Having recovered from wounds received in a failed rescue operation, Navy SEAL Shane Wolfe is handed a new assignment: Protect the five Plummer kids from enemies of their recently deceased father -- a government scientist whose top-secret experiment remains in the kids' house.
The executive Bob Munro is stressed, feeling threatened of losing his job and his lifestyle, since his abusive boss Todd Mallory hired the Stanford's geek Laird to work in their soda's company. Bob has promised his wife Jamie Munro, his teenage daughter Cassie Munro and his young son Carl Munro to spend vacations in Hawaii, but Todd demands him to prepare a presentation and attend a business meeting with the owners of a family company in a merging operation scheduled in the same period. Bob hides the truth to his family, rents a recreational vehicle and tries to convince his dysfunctional family that a road trip to the Colorado Rocky Mountains would be good to bring old values back to their family. After many incidents and while in the trailers parking area, the rookie Bob is helped by the bizarre but friendly Gornicke family. They escape from the Gornickes and initiate a journey of difficulties and leaning, retrieving their forgotten family bonds.Written by
Claudio Carvalho, Rio de Janeiro, Brazil
The script originally called for a 1990s recreational vehicle, but Barry Sonnenfeld wanted something more classic. His search yielded two 1948 "Flexible Clippers," which were used in the '40s and '50s by such companies as Greyhound and Trailways. Both were in reasonably good shape when the production acquired them. The seats were stripped away, the bodies restored and painted an eye-catching red and cream (they were originally blue and white) and outfitted like vintage motor homes. Other exterior appointments included "eyelid" shades over the headlights, a chrome ladder up the back and a wooden roof rack to complete its distinctive classic look. The second bus was completely rebuilt, including engine and drive train, with only about 60 percent of the interior restored. It was used mainly for stunt work and second unit exterior shots. See more »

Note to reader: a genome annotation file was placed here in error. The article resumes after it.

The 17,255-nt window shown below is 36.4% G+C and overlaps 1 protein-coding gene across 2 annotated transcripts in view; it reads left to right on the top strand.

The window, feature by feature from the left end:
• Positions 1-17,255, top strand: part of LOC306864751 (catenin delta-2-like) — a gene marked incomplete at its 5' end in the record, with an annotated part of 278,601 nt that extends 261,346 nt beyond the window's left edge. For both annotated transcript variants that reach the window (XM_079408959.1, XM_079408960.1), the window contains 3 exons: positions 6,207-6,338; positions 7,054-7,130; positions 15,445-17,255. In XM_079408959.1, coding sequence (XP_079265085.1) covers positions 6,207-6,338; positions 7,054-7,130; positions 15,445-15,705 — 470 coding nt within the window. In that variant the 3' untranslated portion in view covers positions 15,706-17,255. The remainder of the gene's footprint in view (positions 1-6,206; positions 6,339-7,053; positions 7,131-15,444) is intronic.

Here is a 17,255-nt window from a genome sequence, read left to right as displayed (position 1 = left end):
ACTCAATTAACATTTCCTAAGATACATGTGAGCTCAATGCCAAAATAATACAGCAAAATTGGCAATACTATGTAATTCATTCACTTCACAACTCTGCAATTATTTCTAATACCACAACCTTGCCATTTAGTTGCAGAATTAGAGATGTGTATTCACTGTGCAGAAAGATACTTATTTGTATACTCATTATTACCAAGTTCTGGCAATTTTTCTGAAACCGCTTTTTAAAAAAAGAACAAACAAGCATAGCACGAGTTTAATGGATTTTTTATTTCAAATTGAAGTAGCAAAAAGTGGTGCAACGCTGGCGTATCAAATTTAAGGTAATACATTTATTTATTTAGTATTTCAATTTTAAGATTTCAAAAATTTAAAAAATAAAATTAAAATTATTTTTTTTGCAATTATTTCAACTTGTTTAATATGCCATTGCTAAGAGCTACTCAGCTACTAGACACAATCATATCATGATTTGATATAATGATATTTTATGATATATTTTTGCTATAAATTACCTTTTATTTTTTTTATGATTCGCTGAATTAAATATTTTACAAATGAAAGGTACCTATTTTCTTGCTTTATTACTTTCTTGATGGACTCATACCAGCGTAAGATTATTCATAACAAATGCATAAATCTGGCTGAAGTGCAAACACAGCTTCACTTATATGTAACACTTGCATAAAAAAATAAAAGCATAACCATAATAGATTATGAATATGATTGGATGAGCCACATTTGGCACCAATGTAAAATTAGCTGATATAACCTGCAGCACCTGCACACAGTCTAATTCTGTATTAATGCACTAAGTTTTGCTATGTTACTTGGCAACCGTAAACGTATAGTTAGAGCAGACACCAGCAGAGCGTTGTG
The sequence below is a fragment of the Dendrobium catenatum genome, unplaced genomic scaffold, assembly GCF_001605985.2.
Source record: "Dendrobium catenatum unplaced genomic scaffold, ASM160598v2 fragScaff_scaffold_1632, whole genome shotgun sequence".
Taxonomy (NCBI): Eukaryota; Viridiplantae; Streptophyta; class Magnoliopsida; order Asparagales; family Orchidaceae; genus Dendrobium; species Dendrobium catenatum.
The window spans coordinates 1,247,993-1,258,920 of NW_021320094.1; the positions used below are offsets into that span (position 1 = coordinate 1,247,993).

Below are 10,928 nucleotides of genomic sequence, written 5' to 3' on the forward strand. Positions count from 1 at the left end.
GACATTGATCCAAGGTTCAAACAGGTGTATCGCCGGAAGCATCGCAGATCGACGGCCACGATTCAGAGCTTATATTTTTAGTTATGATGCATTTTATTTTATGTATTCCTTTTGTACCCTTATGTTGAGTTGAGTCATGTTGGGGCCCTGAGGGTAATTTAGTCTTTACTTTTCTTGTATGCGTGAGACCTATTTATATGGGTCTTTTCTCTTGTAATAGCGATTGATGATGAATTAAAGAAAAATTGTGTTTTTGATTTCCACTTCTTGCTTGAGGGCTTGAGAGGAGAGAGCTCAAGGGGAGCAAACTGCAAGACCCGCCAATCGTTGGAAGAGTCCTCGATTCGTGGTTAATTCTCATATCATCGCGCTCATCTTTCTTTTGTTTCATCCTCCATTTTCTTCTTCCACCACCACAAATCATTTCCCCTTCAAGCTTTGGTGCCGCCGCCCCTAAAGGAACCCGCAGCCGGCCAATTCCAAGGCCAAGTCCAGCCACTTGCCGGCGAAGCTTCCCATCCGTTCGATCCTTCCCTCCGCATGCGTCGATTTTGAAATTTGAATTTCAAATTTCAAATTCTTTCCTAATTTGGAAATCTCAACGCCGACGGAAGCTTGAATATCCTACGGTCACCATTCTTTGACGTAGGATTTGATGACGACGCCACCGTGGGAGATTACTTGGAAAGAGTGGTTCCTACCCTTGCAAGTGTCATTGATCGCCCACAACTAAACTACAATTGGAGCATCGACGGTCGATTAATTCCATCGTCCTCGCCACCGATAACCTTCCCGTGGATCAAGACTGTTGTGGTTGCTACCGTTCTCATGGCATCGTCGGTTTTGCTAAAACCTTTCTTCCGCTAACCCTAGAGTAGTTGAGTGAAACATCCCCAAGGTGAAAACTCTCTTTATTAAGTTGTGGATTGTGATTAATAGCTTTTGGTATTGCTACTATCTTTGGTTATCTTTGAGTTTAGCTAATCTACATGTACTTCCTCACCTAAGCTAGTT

When Bob is on top of the Gornickes' bus the lines on the road change inconsistently between shots. See more »
[after taking a sudden and far swerve to get away from the Gornickes]
Where did you learn to drive like that?
How do you think I get the kids to school on time?
See more »
The Gornickes and the Munroes sing (and rap) "Route 66". See more »
Robin Williams was on sedatives for most of this one, but I think he was trying hard to be the semi-happily married businessman has was casted to be. The kids were just a little over the top but accurate enough examples of their generation. There were great slapstick scenes and some decent toilet humor that owners and renters of RVs can relate to more than others. Avoiding the sweet as pie family was very funny. The way they destroyed the RV at every turn, made me think a little too much about how Robin was going to pay for it especially since he loses his job at the end, but wait!! the little Ben and jerry type owners save the day.
This one was definitely a renter quality not a lets go see a movie quality film.
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